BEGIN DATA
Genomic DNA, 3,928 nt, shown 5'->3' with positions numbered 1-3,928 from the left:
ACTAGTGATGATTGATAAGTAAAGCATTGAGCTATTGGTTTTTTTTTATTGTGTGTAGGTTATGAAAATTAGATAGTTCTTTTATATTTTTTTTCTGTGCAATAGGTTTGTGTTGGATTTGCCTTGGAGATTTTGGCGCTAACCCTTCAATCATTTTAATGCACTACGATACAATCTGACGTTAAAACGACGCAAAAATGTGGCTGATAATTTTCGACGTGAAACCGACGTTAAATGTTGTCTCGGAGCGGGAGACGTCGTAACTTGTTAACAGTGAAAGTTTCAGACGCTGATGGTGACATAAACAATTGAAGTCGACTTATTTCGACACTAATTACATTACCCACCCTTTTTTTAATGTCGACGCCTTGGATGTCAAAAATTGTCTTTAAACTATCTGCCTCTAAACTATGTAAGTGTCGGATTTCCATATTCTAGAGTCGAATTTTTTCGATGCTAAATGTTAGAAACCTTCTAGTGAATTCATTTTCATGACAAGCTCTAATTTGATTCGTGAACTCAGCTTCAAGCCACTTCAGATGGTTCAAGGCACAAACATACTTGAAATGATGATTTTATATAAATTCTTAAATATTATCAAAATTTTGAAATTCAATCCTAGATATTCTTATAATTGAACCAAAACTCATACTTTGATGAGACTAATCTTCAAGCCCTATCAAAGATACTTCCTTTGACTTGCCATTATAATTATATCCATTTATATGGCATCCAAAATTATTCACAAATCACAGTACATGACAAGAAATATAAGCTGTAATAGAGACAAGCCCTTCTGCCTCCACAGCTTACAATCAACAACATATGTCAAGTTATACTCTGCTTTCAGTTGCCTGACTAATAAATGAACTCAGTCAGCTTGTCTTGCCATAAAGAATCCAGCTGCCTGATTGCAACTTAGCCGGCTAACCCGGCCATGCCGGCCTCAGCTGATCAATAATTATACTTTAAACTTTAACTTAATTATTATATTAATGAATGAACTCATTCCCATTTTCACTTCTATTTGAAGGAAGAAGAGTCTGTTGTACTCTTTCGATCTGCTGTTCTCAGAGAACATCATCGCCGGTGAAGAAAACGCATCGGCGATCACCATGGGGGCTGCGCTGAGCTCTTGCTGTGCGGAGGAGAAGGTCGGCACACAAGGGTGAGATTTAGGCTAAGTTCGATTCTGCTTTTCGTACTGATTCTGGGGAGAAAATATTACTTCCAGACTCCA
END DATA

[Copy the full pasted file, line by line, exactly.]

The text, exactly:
Genomic DNA, 3,928 nt, shown 5'->3' with positions numbered 1-3,928 from the left:
ACTAGTGATGATTGATAAGTAAAGCATTGAGCTATTGGTTTTTTTTTATTGTGTGTAGGTTATGAAAATTAGATAGTTCTTTTATATTTTTTTTCTGTGCAATAGGTTTGTGTTGGATTTGCCTTGGAGATTTTGGCGCTAACCCTTCAATCATTTTAATGCACTACGATACAATCTGACGTTAAAACGACGCAAAAATGTGGCTGATAATTTTCGACGTGAAACCGACGTTAAATGTTGTCTCGGAGCGGGAGACGTCGTAACTTGTTAACAGTGAAAGTTTCAGACGCTGATGGTGACATAAACAATTGAAGTCGACTTATTTCGACACTAATTACATTACCCACCCTTTTTTTAATGTCGACGCCTTGGATGTCAAAAATTGTCTTTAAACTATCTGCCTCTAAACTATGTAAGTGTCGGATTTCCATATTCTAGAGTCGAATTTTTTCGATGCTAAATGTTAGAAACCTTCTAGTGAATTCATTTTCATGACAAGCTCTAATTTGATTCGTGAACTCAGCTTCAAGCCACTTCAGATGGTTCAAGGCACAAACATACTTGAAATGATGATTTTATATAAATTCTTAAATATTATCAAAATTTTGAAATTCAATCCTAGATATTCTTATAATTGAACCAAAACTCATACTTTGATGAGACTAATCTTCAAGCCCTATCAAAGATACTTCCTTTGACTTGCCATTATAATTATATCCATTTATATGGCATCCAAAATTATTCACAAATCACAGTACATGACAAGAAATATAAGCTGTAATAGAGACAAGCCCTTCTGCCTCCACAGCTTACAATCAACAACATATGTCAAGTTATACTCTGCTTTCAGTTGCCTGACTAATAAATGAACTCAGTCAGCTTGTCTTGCCATAAAGAATCCAGCTGCCTGATTGCAACTTAGCCGGCTAACCCGGCCATGCCGGCCTCAGCTGATCAATAATTATACTTTAAACTTTAACTTAATTATTATATTAATGAATGAACTCATTCCCATTTTCACTTCTATTTGAAGGAAGAAGAGTCTGTTGTACTCTTTCGATCTGCTGTTCTCAGAGAACATCATCGCCGGTGAAGAAAACGCATCGGCGATCACCATGGGGGCTGCGCTGAGCTCTTGCTGTGCGGAGGAGAAGGTCGGCACACAAGGGTGAGATTTAGGCTAAGTTCGATTCTGCTTTTCGTACTGATTCTGGGGAGAAAATATTACTTCCAGACTCCA